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News & Trends - Pharmaceuticals

Taskforce sets ambitious target for the hidden threat behind heart disease, stroke and dementia

Health Industry Hub | March 20, 2024 |

Pharma News: Hypertension has emerged as a leading risk factor for Australia’s top three killers: coronary heart disease, stroke, and dementia. Despite its profound implications, Australia finds itself trailing behind nations such as Germany, Canada, and the US in blood pressure control rates.

Statistics paint a troubling picture: one in three Australian adults grapple with high blood pressure, yet only half of them are aware of their condition. Among those who are aware, merely a third have their blood pressure under control. These alarming figures underscore significant health disparities, with regional and remote communities bearing the brunt of the burden.

Yesterday, Members of Parliament were confronted with the realities of these numbers within their own electorates. They were implored to spearhead transformative change and champion blood pressure control initiatives within their communities.

The rallying cry came from the National Hypertension Taskforce, a collaborative effort between the Australian Cardiovascular Alliance and Hypertension Australia. Setting an ambitious target, the Taskforce aims to elevate Australia’s controlled blood pressure rates from 32% to 70% by 2030. Comprising 25 members spanning the health spectrum, including the Heart Foundation and Stroke Foundation, the Taskforce unveiled its roadmap for action at the Parliament House event.

Professor Alta Schutte, Co-chair of the Hypertension Taskforce, emphasised the pivotal role of collective action and community engagement.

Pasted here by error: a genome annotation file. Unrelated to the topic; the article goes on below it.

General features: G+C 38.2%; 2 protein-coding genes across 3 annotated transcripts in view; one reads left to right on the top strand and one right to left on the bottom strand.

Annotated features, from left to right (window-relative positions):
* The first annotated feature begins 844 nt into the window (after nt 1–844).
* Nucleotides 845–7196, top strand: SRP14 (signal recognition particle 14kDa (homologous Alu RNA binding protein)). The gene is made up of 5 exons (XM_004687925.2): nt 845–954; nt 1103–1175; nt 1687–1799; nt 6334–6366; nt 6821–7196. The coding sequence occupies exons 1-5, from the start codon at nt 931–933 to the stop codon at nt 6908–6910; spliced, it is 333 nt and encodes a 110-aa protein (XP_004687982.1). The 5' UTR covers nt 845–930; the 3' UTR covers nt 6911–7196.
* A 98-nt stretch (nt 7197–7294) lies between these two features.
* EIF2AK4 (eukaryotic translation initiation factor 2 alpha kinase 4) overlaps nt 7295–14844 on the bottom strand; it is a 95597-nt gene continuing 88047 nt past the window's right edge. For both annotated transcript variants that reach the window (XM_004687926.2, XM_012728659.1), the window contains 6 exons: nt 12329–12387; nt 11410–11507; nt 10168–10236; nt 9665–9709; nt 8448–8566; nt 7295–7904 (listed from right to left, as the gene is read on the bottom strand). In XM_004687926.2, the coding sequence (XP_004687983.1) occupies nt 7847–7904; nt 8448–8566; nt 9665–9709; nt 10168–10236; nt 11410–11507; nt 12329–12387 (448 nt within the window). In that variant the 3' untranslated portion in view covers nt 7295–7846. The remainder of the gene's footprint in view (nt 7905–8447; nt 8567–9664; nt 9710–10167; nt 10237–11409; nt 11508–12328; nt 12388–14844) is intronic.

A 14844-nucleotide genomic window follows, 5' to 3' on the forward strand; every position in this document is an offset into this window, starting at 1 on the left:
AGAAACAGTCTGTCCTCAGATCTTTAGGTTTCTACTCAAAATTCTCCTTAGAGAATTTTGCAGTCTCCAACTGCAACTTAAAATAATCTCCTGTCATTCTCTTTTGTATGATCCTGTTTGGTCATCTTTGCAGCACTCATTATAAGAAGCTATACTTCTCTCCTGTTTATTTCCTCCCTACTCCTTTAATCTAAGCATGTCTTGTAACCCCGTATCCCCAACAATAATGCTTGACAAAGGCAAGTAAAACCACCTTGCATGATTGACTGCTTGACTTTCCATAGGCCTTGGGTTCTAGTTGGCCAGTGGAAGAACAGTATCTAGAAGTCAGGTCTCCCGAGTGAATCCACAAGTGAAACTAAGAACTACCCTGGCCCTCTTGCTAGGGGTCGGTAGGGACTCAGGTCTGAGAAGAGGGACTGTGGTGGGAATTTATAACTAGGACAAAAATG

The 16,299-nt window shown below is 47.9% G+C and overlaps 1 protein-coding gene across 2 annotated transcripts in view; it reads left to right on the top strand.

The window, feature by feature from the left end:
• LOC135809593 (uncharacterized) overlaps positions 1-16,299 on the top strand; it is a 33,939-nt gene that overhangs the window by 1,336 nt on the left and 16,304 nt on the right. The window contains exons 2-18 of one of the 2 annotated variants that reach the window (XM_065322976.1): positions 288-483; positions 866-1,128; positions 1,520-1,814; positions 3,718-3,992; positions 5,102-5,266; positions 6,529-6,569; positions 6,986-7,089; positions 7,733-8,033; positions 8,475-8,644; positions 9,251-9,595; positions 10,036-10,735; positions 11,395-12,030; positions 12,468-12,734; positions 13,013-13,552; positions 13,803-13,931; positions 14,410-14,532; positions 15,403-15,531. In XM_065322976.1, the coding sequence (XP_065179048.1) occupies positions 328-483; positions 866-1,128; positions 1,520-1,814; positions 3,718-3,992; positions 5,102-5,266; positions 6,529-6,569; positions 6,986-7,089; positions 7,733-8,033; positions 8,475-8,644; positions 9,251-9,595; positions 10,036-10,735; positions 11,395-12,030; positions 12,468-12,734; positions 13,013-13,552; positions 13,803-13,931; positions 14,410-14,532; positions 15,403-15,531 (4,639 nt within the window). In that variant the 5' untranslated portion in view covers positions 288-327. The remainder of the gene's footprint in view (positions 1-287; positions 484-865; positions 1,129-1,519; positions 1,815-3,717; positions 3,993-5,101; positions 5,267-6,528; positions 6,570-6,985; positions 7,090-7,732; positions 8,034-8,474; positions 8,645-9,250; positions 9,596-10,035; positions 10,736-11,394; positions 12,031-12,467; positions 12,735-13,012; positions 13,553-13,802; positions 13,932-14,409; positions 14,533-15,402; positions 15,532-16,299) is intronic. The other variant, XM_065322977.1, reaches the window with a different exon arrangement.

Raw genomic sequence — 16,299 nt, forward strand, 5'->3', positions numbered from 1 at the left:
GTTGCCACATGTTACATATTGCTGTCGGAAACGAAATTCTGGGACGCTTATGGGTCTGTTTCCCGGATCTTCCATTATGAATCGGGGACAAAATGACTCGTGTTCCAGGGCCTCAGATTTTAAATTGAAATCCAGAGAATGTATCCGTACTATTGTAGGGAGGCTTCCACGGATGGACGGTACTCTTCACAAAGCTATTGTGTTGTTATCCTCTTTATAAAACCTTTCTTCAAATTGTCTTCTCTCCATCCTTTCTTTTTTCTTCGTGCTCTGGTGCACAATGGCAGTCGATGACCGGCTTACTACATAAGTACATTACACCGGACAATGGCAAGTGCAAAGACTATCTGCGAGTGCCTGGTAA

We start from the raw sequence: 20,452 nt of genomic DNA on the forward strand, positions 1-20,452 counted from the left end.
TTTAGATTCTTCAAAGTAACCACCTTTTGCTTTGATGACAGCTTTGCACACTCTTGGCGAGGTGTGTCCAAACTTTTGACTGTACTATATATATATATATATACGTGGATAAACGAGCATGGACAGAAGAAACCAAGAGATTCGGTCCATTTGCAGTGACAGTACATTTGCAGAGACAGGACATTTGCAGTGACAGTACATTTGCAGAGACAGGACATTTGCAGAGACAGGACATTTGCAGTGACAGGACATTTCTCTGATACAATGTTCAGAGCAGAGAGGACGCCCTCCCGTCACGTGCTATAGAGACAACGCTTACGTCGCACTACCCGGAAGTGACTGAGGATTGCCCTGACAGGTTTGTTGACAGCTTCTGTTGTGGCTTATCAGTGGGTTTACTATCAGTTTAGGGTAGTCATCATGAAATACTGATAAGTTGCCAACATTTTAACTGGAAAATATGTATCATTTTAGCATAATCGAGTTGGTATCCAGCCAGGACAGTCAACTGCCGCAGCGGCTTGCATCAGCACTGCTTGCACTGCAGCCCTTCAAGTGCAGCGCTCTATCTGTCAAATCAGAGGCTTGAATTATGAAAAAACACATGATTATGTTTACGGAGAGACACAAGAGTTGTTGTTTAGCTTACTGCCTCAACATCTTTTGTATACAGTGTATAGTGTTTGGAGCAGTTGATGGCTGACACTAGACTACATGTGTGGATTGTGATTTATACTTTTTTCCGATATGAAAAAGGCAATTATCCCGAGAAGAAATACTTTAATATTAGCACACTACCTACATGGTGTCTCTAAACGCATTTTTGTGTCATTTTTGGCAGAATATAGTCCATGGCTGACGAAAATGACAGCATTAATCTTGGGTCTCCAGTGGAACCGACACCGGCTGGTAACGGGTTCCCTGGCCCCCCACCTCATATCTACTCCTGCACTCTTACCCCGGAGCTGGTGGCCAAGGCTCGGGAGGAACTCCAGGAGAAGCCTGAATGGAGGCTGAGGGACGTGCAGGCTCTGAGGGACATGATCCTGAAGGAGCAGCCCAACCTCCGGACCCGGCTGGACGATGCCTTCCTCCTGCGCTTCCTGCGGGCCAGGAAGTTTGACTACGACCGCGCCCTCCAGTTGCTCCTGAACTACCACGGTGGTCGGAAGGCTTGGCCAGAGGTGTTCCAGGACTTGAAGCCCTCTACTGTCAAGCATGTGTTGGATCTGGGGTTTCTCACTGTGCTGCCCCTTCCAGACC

“Prevention, detection, and treatment form the cornerstone of our strategy,” she asserted, urging all parliamentarians to take proactive steps in leading this charge.

Echoing her sentiments, Professor Markus Schlaich, Co-chair of the Hypertension Taskforce, urged MPs to set an example by prioritising their own blood pressure checks and advocating for constituents to do the same.

“May Measure Month is approaching,” he noted, highlighting a global campaign aimed at raising awareness about blood pressure. “Let’s kickstart the initiative by ensuring our own blood pressure is in check and empowering all Australians to take charge of their health.”

In a parallel effort to boost public awareness, the George Institute, in collaboration with UNSW and the University of Sydney, launched a screening campaign utilising SiSU Health Stations. Thirty Bunnings hardware stores across NSW are serving as hubs for this initiative over the year, offering Australians access to blood pressure monitoring and management services “free of charge and on a self-serve basis”.

The economic toll of uncontrolled hypertension cannot be understated. A recent Australian study estimated that significant savings could be realised by effectively managing blood pressure. Specifically, targeting a systolic blood pressure of 139 mmHg could prevent 25,845 cardiovascular events, saving AUD$179 million in hospital costs. Further lowering the threshold to 129 mmHg could prevent 56,169 events, resulting in potential cost savings of AUD$389 million. Sensitivity analyses suggest even greater savings, ranging from AUD$46 million to AUD$1406 million and AUD$117 million to AUD$2009 million for the respective scenarios.

Belinda Bennett’s harrowing experience serves as a poignant reminder of the silent threat posed by high blood pressure.

“We often underestimate the importance of monitoring our blood pressure,” the thirty-four year old shared, recounting her own brush with pre-eclampsia during pregnancy and her husband’s subsequent heart attack. “But we need to change that. We need people to understand just how important their blood pressure is and to get it regularly checked.”

Maria Vamvakinou MP and Senator Wendy Askew, Co-chairs of the Parliamentary Friends of Heart and Stroke Foundations, played host to the Hypertension Taskforce event, underscoring bipartisan support for tackling this pressing public health issue.

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